More on Church and The Outsiders can be found at www.CMACloseUp.com.

On the Web: www.EricChurch.com

On Twitter: @EricChurch

By David Scarlett

© 2014 CMA Close Up® News Service / Country Music Association®, Inc.

facebooktwittergoogle plus


Charlie Worsham – New Artist Spotlight – CMA Close Up by Bob Doerschuk – On Nashville Rocks

Charlie Worsham


Charlie Worsham

Born in Mississippi, Charlie Worsham learned enough banjo by age 10 for bluegrass legend Jimmy Martin to invite him onstage at the Ryman Auditorium. Two years after that, he joined Mike Snider on the air at the Opry. After attending Boston’s Berklee College of Music, he headed to Nashville and eventually earned himself a deal with Warner Bros. Records.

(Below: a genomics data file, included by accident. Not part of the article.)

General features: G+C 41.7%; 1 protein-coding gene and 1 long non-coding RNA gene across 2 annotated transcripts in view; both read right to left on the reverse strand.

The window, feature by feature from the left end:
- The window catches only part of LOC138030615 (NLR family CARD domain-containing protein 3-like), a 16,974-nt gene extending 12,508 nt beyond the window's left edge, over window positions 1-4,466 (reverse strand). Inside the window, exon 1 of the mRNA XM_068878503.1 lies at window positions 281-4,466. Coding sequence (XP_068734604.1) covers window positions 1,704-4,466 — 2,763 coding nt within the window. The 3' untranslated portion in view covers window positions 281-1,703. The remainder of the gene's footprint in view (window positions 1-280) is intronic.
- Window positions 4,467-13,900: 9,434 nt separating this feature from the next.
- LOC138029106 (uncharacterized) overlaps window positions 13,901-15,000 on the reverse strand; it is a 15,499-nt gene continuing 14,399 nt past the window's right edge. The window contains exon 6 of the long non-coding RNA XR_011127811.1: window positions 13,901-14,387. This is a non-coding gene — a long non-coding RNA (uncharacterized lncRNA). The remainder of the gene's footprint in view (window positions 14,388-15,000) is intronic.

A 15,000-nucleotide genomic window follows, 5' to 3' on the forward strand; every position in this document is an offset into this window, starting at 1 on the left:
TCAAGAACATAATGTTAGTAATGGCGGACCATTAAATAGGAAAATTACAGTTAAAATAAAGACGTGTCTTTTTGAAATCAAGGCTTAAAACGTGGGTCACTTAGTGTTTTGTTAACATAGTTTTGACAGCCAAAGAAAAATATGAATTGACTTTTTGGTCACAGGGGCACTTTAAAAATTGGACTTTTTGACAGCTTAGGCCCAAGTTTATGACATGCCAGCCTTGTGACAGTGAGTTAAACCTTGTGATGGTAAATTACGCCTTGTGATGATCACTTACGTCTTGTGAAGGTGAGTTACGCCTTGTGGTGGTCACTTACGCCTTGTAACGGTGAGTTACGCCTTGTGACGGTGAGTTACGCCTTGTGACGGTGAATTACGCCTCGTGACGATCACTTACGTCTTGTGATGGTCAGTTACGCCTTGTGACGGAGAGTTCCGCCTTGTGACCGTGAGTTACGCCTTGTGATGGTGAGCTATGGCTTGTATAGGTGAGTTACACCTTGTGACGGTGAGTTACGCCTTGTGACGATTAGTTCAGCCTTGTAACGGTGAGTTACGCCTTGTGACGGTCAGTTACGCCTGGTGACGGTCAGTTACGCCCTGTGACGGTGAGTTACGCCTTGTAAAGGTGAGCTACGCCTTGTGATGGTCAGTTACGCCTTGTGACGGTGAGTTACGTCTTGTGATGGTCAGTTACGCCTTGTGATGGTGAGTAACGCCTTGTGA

On his new album, Rubberband, released today, Worsham distinguishes himself by his unerring taste and musical subtlety. As co-producer with Ryan Tyndell and co-writer on all 11 tracks, he knows his way into each lyric. He does play some burning leads, but most of the album is toned down, rich in acoustic texture. His banjo stays in the background, enhancing the Country flavor. Drums are often muted and minimal.


This gives Worsham room to tell his stories. Starting with solo guitar and vocal, “How I Learned To Pray” (written by Worsham, Tyndell and Jeremy Spillman) points not to church services “with a chapter and a verse” but to small epiphanies in everyday life as sources of redemption. On “Love Don’t Die Easy” (Worsham, Tyndell and Steve Bogard), metaphor mixes with clear-eyed observation to mourn broken souls haunted by love long or recently lost. Worsham finds daylight too, stirring cautious hope for the future during a morning after on the album’s first single, “Could It Be” (Worsham, Tyndell and Marty Dodson). His gift is to be able to whisper intimately one moment and, with minimal effort, rock the house the next — and that’s something they don’t teach at Berklee.Charlie Worsham